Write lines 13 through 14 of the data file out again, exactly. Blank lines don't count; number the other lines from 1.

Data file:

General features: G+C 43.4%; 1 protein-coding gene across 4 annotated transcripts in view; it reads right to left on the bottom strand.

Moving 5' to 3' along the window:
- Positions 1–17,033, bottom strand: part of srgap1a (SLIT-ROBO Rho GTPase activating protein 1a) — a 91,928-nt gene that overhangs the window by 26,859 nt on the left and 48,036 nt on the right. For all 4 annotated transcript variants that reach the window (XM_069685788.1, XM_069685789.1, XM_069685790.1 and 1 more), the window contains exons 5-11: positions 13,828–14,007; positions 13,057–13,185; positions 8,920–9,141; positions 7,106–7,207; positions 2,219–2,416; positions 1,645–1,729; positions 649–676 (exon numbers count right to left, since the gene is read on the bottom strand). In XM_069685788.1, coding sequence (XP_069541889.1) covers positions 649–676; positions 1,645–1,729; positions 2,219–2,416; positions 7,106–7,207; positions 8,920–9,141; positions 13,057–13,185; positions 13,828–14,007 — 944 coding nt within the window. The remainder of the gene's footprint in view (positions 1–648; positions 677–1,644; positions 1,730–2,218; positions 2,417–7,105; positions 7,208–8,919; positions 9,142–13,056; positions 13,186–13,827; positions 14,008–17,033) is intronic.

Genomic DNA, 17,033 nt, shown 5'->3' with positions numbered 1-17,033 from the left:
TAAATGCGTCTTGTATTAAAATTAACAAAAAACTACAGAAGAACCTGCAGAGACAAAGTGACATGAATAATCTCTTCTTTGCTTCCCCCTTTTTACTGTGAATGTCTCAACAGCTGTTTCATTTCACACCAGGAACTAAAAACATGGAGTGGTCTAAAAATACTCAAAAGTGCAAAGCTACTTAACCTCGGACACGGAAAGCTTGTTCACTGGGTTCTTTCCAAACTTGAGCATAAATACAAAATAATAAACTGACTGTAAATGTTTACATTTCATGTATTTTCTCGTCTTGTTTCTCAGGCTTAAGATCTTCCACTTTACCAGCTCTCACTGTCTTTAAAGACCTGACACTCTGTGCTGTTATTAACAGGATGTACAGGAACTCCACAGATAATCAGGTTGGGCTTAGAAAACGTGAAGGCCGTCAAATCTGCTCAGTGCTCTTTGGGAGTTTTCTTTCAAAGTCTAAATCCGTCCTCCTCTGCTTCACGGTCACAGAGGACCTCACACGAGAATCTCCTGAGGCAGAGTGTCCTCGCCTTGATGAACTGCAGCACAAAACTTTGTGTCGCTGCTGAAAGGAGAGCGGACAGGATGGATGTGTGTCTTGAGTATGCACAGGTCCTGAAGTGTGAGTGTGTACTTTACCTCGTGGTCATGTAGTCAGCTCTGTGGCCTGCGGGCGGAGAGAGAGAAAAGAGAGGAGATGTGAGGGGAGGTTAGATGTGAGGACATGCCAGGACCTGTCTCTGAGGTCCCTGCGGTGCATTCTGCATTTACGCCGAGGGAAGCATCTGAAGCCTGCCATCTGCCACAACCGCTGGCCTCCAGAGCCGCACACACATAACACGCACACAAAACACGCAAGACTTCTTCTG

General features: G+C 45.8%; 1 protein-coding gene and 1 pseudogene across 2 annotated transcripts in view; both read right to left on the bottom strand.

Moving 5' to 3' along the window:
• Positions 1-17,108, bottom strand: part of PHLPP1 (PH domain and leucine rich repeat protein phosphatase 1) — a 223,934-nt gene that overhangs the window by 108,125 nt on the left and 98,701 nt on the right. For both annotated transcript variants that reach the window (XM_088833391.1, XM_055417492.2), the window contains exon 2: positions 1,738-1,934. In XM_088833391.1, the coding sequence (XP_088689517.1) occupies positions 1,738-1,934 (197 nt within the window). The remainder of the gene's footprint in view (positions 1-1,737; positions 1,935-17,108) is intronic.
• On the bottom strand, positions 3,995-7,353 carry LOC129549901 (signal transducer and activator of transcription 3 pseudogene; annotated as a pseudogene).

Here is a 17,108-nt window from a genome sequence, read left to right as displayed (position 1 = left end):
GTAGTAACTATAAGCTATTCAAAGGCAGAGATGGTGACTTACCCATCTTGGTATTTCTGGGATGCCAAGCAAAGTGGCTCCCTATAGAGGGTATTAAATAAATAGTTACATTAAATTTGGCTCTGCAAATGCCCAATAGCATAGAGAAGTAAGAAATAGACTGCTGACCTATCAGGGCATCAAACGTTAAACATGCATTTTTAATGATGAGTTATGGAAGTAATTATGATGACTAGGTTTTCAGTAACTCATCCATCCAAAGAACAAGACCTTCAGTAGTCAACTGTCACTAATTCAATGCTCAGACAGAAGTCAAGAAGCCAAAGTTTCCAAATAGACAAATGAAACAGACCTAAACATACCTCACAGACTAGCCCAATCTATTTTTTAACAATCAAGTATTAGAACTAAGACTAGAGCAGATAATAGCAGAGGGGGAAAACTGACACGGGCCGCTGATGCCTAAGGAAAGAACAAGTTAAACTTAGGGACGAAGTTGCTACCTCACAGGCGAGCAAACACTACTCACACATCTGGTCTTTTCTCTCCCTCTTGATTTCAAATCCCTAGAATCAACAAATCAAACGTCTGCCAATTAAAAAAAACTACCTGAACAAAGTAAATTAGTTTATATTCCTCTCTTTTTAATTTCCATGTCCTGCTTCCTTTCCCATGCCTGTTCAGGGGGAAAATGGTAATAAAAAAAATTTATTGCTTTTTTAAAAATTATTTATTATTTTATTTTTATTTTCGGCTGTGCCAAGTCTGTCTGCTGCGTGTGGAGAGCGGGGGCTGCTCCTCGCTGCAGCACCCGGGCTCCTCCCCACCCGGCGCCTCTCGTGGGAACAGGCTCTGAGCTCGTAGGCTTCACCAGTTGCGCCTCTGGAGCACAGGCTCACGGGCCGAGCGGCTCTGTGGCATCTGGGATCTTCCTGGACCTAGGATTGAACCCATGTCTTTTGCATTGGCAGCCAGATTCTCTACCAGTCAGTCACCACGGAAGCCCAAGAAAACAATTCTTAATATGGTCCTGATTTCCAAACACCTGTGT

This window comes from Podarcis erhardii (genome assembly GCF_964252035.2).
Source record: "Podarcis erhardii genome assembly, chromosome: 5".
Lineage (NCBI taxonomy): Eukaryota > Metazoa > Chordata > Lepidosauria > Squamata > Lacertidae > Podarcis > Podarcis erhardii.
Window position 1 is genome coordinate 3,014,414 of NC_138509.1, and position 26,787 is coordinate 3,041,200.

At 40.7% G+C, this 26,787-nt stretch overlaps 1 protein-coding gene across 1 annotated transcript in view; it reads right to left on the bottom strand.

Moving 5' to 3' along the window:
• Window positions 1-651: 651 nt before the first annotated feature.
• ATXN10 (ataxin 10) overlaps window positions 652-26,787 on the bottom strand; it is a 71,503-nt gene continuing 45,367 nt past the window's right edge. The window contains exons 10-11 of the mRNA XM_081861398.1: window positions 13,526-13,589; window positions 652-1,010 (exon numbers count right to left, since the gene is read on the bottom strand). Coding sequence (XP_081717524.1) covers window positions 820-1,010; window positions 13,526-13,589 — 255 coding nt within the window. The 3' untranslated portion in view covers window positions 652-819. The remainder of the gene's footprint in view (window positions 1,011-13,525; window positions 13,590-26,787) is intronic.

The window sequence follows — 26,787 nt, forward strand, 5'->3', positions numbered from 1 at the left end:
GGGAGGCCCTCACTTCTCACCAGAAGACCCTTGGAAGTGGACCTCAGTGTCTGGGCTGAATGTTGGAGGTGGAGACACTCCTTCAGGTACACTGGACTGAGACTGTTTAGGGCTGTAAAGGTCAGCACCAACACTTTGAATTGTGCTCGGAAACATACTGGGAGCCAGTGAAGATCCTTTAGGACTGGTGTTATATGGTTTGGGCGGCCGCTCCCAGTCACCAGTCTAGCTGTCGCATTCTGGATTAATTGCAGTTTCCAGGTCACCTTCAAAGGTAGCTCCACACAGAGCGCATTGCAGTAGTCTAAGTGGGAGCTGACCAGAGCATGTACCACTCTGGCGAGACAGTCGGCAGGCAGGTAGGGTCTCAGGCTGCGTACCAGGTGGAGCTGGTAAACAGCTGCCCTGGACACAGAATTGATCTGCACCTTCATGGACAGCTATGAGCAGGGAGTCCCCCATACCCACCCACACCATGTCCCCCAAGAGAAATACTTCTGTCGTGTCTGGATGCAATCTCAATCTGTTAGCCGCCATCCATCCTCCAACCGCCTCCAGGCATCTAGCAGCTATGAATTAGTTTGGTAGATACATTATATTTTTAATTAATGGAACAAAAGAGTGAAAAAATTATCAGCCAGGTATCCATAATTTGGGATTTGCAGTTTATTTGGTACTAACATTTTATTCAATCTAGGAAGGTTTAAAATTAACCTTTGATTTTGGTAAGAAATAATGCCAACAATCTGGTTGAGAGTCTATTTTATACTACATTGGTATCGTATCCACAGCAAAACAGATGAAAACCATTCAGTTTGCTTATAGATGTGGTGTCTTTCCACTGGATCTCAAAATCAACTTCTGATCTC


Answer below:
Source record: "Podarcis erhardii genome assembly, chromosome: 5".
Lineage (NCBI taxonomy): Eukaryota > Metazoa > Chordata > Lepidosauria > Squamata > Lacertidae > Podarcis > Podarcis erhardii.